The Rings Of Power Brings Back The Lord Of The Rings' Majestic Walking Songs

One of the biggest differences when you go from watching "The Lord of the Rings" movies to the first "The Hobbit" movie is its abundance of songs. There are sad dwarf songs, happy songs about washing dishes, and even a song by goblins. Though the next two movies all but erased this element, the Prime Video prequel series "The Rings of Power" finally brings back one of the most important elements of Tolkien's writing: music.

"The Rings of Power" has done a lot to capture the nuances and less flashy aspects of Tolkien's writing and mythos, like his fascination with trees and kind of bleak and pessimistic look at the course of history, but few things are as essential to the legendarium, and as misunderstood by the public, as Tolkien's love of songs. After all, Professor Tolkien's creation myth for Middle-earth literally begins with a song.

Sing us a song!

All throughout "The Lord of the Rings" and "The Hobbit," Tolkien included dozens of songs for all occasions. There are funny songs to lighten the mood in an otherwise dark and dramatic journey, like Sam's song about trolls, or everything Tom Bombadil did, there are solemn songs about war, loss, and sorrow, legends being told through poems and songs, and so much more. Tolkien, who studied mythology and history all his life, understood the importance of oral history, particularly in song form, and made sure Middle-earth had filled with songs that passed down legend and history.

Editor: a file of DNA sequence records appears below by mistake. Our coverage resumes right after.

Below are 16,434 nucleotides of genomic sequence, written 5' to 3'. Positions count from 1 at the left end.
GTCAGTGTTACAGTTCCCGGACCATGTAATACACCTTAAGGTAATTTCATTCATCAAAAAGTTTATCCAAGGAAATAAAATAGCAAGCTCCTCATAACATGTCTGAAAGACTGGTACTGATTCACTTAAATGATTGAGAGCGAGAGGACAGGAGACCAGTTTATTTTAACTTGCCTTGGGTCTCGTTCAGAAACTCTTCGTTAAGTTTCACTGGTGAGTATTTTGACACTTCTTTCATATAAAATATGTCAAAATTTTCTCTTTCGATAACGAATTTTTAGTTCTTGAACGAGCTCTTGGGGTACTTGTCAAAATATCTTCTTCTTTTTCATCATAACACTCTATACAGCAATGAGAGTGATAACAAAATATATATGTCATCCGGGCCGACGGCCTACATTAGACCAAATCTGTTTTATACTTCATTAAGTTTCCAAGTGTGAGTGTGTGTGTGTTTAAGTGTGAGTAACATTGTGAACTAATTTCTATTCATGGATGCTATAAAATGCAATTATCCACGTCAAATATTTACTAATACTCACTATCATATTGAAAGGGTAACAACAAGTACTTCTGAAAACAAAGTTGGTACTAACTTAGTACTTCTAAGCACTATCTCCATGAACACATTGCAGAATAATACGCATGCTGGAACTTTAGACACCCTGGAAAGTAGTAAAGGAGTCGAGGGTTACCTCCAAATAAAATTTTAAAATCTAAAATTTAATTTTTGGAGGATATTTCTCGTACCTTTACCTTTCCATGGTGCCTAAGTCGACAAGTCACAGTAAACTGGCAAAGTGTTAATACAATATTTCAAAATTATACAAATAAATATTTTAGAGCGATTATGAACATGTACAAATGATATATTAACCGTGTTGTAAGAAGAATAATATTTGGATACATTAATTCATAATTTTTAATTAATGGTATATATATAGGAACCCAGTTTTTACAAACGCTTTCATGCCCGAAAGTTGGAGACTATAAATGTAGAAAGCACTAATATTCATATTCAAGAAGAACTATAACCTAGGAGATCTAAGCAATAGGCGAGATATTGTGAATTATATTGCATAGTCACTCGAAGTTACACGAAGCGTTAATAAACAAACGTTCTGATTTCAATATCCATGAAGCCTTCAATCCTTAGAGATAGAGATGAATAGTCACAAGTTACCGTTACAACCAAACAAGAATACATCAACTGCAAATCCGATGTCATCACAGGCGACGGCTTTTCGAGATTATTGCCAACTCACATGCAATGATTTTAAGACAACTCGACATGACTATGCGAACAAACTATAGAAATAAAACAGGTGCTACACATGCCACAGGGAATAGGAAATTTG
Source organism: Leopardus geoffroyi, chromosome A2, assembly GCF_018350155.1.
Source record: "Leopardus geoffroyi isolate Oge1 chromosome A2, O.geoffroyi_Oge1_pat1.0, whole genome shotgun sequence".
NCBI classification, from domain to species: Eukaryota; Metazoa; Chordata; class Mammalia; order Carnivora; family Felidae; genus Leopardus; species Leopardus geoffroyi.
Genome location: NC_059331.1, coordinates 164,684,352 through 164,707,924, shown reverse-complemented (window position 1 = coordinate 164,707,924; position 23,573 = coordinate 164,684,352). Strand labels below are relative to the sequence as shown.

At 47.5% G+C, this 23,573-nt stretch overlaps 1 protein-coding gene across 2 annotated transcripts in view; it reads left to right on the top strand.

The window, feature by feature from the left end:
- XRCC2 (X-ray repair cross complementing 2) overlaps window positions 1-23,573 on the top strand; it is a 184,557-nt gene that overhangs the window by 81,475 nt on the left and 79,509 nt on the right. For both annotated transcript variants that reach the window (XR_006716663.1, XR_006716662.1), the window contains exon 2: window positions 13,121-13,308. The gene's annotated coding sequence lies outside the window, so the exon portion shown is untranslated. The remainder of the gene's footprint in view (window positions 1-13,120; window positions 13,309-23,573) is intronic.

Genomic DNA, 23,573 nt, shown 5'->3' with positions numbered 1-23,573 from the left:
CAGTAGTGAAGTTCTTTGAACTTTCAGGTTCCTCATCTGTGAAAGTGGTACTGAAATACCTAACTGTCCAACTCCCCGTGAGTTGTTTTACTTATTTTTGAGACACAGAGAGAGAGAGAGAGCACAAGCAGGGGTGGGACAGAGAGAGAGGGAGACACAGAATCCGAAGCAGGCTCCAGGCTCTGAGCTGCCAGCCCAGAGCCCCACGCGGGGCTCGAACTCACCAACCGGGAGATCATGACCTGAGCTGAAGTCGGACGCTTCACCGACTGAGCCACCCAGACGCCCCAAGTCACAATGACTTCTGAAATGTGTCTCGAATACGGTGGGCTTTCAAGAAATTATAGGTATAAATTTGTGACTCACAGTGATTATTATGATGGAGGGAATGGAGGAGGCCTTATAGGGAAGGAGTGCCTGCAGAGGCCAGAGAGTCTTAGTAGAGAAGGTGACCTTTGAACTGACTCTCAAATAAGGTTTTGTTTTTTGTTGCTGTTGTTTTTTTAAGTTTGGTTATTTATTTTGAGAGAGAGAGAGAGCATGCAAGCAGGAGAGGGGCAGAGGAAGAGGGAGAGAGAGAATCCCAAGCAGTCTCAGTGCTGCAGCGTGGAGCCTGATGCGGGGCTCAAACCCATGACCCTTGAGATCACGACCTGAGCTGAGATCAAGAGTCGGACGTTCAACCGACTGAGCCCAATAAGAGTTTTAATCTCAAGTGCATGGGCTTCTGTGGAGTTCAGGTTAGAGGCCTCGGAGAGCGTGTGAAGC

Though the movies only barely touched upon this — there's only one funny hobbit drinking song, half of a walking song, and Pippin's heartbreaking song to Denethor, "The Hobbit" did give us the utterly excellent "The Misty Mountains" song. Now, "The Rings of Power" is bring back not only song, but especially the walking song back, and it's all thanks to the harfoots.

Not all who wander are lost

In the latest episode, we catch up on Nori and her harfoot family as they continue their migration trip after being left behind by their jerk kin. As they walk, Poppy Proudfellow treats the harfoots with her mother's own walking song, "This Wandering Day." It is a beautiful song, one that references one of Tolkien's most iconic phrases "all that is gold does not glitter, not all those who wander are lost." The song even fits with what is happening throughout the episode, as it tells of the dangers of leaving home and the uncertainty of the wandering path. "The Rings of Power" is all about entering some very dark days and the feeling of knowing something bad will happen even when no one else sees it, so Poppy's song is a mournful yet fitting song that still leaves on a very hopeful note.

Songs, but particularly walking songs, are dear and near to Tolkien's world, as they help both the reader get a sense of the incredible amount of time spent walking that the characters come up with songs, but also paint a picture of this world and these characters. As much as Tolkien's writing focused on the elf, it is the hobbits that truly feel the most unique and distinct, and having them be fond of singing songs to break up the monotony of the journey shows how much attention to detail Tolkien gave to writing the hobbits and making them feel like real creatures. The world around them may be getting darker and bleaker, and evil is threatening to destroy it all, but the hobbits are still going to sing, and still going to have hope that they will reclaim their sense of comfort.

"The Rings of Power" is streaming on Prime Video.